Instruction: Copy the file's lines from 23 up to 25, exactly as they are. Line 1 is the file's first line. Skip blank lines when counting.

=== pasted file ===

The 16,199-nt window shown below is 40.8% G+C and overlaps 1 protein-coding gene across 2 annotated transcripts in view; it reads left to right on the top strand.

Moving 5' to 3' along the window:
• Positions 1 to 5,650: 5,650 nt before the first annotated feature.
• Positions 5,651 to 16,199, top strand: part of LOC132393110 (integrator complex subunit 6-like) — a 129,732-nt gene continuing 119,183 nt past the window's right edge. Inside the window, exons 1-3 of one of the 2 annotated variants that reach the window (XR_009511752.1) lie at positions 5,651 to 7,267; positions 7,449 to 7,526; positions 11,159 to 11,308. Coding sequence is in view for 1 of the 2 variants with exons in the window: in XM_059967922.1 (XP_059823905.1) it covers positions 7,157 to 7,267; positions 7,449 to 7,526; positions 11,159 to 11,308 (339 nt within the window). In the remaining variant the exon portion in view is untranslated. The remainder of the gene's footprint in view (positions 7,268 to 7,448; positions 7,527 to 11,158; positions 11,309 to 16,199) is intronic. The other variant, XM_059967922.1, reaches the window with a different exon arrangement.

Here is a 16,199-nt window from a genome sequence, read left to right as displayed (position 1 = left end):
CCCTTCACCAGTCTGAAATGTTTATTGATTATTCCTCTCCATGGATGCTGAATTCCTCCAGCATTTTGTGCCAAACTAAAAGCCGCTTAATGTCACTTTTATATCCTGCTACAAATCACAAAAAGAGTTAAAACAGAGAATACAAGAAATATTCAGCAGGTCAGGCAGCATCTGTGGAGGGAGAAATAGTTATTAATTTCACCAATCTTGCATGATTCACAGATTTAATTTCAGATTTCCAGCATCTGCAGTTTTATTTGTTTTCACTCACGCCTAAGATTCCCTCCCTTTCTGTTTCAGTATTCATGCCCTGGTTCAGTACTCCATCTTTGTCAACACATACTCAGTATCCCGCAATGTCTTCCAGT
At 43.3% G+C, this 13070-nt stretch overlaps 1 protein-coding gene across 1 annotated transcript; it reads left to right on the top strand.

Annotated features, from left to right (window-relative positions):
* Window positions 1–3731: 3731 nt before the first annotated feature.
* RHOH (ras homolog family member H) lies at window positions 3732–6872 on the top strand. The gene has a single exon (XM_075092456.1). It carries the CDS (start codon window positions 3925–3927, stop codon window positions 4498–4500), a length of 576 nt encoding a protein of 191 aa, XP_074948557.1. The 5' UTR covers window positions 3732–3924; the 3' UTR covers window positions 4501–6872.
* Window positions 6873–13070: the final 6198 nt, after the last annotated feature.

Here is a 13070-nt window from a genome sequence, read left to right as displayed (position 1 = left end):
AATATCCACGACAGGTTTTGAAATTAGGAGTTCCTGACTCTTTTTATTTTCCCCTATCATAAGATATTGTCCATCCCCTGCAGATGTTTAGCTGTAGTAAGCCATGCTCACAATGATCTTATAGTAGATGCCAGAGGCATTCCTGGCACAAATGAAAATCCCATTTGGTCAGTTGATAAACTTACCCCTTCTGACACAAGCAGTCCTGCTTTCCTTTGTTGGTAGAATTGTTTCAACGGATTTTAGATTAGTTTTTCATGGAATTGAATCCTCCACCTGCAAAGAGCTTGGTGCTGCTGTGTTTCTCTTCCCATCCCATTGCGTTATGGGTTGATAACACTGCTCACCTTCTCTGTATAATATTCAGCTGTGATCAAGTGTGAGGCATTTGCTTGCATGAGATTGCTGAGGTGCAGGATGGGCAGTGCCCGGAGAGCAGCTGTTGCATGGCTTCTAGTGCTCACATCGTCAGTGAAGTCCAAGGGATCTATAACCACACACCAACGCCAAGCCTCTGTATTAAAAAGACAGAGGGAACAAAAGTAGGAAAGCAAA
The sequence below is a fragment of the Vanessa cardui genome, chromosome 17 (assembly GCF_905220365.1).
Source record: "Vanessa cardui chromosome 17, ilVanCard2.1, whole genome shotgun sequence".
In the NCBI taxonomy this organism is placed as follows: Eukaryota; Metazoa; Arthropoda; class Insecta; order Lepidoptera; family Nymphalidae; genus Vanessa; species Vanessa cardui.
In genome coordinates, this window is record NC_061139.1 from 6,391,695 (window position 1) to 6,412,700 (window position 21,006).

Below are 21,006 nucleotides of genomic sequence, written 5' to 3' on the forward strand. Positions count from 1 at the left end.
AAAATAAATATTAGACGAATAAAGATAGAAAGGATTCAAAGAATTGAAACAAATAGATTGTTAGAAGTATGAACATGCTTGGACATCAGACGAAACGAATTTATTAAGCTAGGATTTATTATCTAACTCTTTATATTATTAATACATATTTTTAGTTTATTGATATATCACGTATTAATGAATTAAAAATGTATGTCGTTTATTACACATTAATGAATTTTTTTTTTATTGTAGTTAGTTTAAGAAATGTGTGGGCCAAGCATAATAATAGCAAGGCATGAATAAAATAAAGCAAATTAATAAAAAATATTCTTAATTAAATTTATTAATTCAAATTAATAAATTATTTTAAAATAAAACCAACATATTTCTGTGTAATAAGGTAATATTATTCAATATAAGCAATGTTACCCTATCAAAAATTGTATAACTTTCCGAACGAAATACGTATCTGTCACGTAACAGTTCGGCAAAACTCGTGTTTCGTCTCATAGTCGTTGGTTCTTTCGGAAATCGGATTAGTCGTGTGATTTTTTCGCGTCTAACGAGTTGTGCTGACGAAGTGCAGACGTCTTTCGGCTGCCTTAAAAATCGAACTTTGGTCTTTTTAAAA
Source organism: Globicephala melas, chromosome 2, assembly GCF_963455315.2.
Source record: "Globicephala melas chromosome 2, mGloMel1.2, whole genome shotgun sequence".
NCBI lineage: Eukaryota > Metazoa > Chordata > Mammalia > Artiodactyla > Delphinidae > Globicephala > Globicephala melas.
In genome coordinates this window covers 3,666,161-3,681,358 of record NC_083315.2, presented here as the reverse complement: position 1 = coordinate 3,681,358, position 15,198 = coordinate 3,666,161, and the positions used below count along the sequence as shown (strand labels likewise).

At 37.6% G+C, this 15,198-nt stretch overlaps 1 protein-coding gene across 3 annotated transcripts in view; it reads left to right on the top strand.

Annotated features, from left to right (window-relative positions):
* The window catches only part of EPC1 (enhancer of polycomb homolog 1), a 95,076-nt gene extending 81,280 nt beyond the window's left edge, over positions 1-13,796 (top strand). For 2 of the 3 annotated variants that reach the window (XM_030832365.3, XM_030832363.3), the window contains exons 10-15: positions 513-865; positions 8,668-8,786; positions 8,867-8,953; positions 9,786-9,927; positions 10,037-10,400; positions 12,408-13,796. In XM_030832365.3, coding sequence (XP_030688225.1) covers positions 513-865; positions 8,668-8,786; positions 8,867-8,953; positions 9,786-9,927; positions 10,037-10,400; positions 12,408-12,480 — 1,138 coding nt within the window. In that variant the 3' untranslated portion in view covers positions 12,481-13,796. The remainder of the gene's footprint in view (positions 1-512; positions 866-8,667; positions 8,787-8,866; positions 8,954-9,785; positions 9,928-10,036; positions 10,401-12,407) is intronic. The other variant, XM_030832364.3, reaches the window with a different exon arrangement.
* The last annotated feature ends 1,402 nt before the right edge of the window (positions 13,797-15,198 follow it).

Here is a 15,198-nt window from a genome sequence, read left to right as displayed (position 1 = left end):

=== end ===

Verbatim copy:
In genome coordinates this window covers 3,666,161-3,681,358 of record NC_083315.2, presented here as the reverse complement: position 1 = coordinate 3,681,358, position 15,198 = coordinate 3,666,161, and the positions used below count along the sequence as shown (strand labels likewise).

At 37.6% G+C, this 15,198-nt stretch overlaps 1 protein-coding gene across 3 annotated transcripts in view; it reads left to right on the top strand.

Annotated features, from left to right (window-relative positions):